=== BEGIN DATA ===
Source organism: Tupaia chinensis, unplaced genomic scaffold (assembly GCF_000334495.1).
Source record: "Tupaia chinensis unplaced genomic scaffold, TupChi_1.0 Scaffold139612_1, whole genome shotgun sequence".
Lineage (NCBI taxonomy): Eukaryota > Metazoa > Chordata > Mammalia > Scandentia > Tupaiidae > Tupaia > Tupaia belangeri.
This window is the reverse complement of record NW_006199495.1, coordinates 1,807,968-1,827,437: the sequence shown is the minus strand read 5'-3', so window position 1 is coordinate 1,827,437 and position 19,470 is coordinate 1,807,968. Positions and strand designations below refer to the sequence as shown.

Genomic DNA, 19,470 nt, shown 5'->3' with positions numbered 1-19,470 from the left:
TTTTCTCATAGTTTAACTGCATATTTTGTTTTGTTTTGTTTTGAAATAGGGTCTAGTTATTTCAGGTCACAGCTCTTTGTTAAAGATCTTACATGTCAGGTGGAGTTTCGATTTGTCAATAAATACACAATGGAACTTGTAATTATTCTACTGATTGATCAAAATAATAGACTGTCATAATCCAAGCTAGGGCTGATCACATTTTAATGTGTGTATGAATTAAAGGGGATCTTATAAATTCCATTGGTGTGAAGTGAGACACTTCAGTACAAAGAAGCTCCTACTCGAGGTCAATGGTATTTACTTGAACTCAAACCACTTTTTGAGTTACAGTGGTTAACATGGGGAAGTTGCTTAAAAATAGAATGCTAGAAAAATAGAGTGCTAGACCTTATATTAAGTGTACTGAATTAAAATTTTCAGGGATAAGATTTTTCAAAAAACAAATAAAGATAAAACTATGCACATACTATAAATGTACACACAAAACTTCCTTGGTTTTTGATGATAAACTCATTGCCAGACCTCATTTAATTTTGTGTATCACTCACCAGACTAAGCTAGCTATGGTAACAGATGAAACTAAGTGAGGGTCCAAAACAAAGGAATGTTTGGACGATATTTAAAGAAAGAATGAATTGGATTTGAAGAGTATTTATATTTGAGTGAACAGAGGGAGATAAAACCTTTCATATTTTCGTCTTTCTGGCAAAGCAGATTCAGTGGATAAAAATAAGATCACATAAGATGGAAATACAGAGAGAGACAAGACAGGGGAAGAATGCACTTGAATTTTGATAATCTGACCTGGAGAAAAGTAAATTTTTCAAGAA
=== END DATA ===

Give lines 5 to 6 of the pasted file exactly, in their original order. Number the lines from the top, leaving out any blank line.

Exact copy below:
Genomic DNA, 19,470 nt, shown 5'->3' with positions numbered 1-19,470 from the left:
TTTTCTCATAGTTTAACTGCATATTTTGTTTTGTTTTGTTTTGAAATAGGGTCTAGTTATTTCAGGTCACAGCTCTTTGTTAAAGATCTTACATGTCAGGTGGAGTTTCGATTTGTCAATAAATACACAATGGAACTTGTAATTATTCTACTGATTGATCAAAATAATAGACTGTCATAATCCAAGCTAGGGCTGATCACATTTTAATGTGTGTATGAATTAAAGGGGATCTTATAAATTCCATTGGTGTGAAGTGAGACACTTCAGTACAAAGAAGCTCCTACTCGAGGTCAATGGTATTTACTTGAACTCAAACCACTTTTTGAGTTACAGTGGTTAACATGGGGAAGTTGCTTAAAAATAGAATGCTAGAAAAATAGAGTGCTAGACCTTATATTAAGTGTACTGAATTAAAATTTTCAGGGATAAGATTTTTCAAAAAACAAATAAAGATAAAACTATGCACATACTATAAATGTACACACAAAACTTCCTTGGTTTTTGATGATAAACTCATTGCCAGACCTCATTTAATTTTGTGTATCACTCACCAGACTAAGCTAGCTATGGTAACAGATGAAACTAAGTGAGGGTCCAAAACAAAGGAATGTTTGGACGATATTTAAAGAAAGAATGAATTGGATTTGAAGAGTATTTATATTTGAGTGAACAGAGGGAGATAAAACCTTTCATATTTTCGTCTTTCTGGCAAAGCAGATTCAGTGGATAAAAATAAGATCACATAAGATGGAAATACAGAGAGAGACAAGACAGGGGAAGAATGCACTTGAATTTTGATAATCTGACCTGGAGAAAAGTAAATTTTTCAAGAA